Under the Bed…or Online?
When my boss told me to order “some non-linear video editing software,” I thought to myself, “Geez, I have a Videomaker magazine at home that I think has reviews of some non-linear products.” I was trying to think of where that issue could be, and I was about to call my neighbor from work and have him break into my house and look for the issue when I remembered that Videomaker has a Web site. I checked the Web page from work and found the information I was looking for in a few short minutes.
Thanks to Videomaker’s Web site, my boss thinks I know what I’m talking about.
Video Longevity Woes
After reading Magic Memories by Jim Stinson (September 1995) and especially the comment that was made within that article by Hope Schenk of CCI regarding the lifespan of video tape, I’m ready to sell the equipment that I have purchased over the past three or four years.
I went back over some of my video that was shot in 1988 and guess what? She’s right. It’s in very poor condition. I knew that it would not last forever, but only seven years is getting real close to an exercise in futility!
How can your magazine sit back and expound about equipment, how-to articles and the numerous other subjects that you cover promoting a medium that lasts only a short few years? All of those treasured videos of weddings, anniversaries, family gatherings, videos of old photos, 8mm films transferred to video, etc. will very soon be nothing but junk.
I have always looked forward to receiving my copy of Videomaker, but that information sure put a damper on my enthusiasm. I think I’ll wait for DV prices to come down instead of investing in any more analog equipment.
I just have to say that when I started in the video business I thought I knew a lot. Far from it–it’s now been three years, and I’m in the business full time. This would not have happened were it not for the ideas and business approaches you have published in your magazine. I have also purchased used equipment from your classified pages and have been more than happy with the results. Thanks guys!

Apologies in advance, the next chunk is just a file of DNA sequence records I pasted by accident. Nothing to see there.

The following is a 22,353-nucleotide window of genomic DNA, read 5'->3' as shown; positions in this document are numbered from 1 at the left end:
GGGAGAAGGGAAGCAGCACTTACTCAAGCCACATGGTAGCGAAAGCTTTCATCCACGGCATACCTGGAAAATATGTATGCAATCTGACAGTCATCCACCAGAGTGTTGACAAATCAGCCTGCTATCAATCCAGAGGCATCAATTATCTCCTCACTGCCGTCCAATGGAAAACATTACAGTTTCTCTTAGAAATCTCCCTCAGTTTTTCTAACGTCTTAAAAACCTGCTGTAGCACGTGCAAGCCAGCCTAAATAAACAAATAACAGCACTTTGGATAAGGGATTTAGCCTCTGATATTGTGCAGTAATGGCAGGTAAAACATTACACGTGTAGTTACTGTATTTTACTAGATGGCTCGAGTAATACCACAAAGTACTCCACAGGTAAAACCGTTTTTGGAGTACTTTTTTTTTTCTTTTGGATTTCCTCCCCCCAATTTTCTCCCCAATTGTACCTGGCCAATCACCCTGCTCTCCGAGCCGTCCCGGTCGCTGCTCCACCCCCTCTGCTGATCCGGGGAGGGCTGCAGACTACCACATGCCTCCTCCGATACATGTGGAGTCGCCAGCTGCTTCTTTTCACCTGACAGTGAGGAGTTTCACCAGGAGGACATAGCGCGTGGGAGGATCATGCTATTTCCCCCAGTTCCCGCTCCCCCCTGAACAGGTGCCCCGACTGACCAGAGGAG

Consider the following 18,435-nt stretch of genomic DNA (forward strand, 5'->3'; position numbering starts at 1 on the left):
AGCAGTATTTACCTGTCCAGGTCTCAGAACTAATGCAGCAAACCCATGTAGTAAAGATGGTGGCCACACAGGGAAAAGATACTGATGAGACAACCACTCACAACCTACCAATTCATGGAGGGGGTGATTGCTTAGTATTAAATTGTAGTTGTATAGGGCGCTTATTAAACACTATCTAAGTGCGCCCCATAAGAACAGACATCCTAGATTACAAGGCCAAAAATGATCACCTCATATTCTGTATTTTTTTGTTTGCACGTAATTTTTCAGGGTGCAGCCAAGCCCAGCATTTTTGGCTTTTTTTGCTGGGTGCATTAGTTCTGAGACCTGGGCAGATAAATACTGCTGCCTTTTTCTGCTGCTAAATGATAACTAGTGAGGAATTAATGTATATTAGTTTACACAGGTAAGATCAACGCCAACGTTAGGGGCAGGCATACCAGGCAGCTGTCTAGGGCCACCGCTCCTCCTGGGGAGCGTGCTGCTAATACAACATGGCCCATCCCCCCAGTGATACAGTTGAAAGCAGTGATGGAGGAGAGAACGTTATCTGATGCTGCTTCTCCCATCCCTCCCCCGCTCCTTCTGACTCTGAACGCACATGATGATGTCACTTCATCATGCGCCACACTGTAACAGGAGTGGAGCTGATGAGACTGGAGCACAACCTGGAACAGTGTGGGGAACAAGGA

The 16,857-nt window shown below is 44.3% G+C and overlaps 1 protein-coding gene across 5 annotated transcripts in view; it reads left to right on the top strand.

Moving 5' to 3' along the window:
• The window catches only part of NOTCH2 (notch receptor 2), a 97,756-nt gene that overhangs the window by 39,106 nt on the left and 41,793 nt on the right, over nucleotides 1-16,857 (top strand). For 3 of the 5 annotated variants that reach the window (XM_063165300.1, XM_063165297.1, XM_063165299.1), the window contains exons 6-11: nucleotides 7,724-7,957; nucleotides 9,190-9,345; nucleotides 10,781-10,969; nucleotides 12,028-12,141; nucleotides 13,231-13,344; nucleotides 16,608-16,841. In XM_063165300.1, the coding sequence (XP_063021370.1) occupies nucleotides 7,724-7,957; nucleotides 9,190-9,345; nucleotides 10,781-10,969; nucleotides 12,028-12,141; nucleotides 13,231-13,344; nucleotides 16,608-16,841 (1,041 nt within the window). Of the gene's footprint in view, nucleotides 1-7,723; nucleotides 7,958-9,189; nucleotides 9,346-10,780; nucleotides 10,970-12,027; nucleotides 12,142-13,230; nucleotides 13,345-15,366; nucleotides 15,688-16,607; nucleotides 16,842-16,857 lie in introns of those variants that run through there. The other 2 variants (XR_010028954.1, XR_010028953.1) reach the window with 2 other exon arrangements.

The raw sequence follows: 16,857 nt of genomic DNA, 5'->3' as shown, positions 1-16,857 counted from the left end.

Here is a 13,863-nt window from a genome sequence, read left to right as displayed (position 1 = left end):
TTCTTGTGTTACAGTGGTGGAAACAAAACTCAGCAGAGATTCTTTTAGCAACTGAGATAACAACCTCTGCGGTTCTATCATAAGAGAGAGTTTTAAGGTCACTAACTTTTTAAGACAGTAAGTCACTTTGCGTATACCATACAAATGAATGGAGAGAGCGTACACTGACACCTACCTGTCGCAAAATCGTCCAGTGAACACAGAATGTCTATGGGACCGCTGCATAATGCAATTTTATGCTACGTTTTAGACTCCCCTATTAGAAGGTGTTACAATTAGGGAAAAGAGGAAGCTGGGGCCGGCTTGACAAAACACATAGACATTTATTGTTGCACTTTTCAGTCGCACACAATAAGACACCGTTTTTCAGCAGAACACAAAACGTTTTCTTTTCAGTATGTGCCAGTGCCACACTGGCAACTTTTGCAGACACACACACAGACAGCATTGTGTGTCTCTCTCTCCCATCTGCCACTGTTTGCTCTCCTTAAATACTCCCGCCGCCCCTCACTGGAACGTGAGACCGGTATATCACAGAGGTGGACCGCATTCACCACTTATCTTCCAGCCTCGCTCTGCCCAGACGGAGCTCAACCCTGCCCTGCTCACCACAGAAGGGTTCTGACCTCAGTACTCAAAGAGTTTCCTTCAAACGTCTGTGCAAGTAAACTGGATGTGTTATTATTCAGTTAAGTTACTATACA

The Irrational Approach
The story you are about to read is true. Only the VCR has been changed to protect my sanity.
Until recently, whenever I sent one of my video creations to an adoring public, I had to include instructions on how to switch a VCR from stereo to monaural audio. Even so, for the first ten minutes of play, the only sound you heard was several members of the family looking for the operator’s manual. My sister-in-law still thinks my videos are all silent movies.
In an emotional fit, I solved this problem by modifying my brand new SLV-R1000. A short copper wire across an obscure resistor on the audio card grounded the AFM carrier. (That’s easy for me to say.) As a result, my special instructions (and the warranty) are no longer valid.
Anyone can do this at home. All you need is forty years in electronics and an irrational approach to solving life’s little problems.
Instead of the usual “you guys are great” routine featured in a normal letters page, I’m going to offer some (I hope) constructive criticism.
Your product reviews are always a favorite section of mine, yet I cannot help but feel a certain reluctance on your behalf to give a bad review. In looking over the past 2 1/2 years of my Videomaker collection, I did not find one genuinely negative review. There have been a couple of middling ones, but nothing actually bad. Perhaps you screen all products and never feature the real clunkers.
But come on, people–not every piece of video equipment is going to pass a litmus test!
Please don’t think I dislike Videomaker. Quite the opposite–I love it. I guess I’m just being a little picky. You can toss this into the circular file if you want; I’ll still buy the magazine.
Conway, New Hampshire
Notes from our Reader Response Cards
Your magazine should occasionally include freebie samples, the way many music mags do.
Bronx, New York
Videomaker is an excellent, helpful publication.
Richmond Hill, Ontario, CN
Good mag, but too many articles deal with experienced amateurs or professionals. I’d like to see more items for beginners like myself.
I’d like to see more articles on how to begin a career in TV/Video production.
Your “Camera Work” articles are always very helpful. Thank you, and keep up the good work.
Las Vegas, Nevada
I would like to see more Product Probe tests on high-end camcorders (JVC Pro, Sony, Ikegami, etc.).
Kearny, New Jersey
More on Betamax camcorders, please.
Kenvil, New Jersey
I would like to see a comprehensive editing issue (i.e. buzzwords, equipment, how-to, etc.). I’d also like to see a regular special effects column.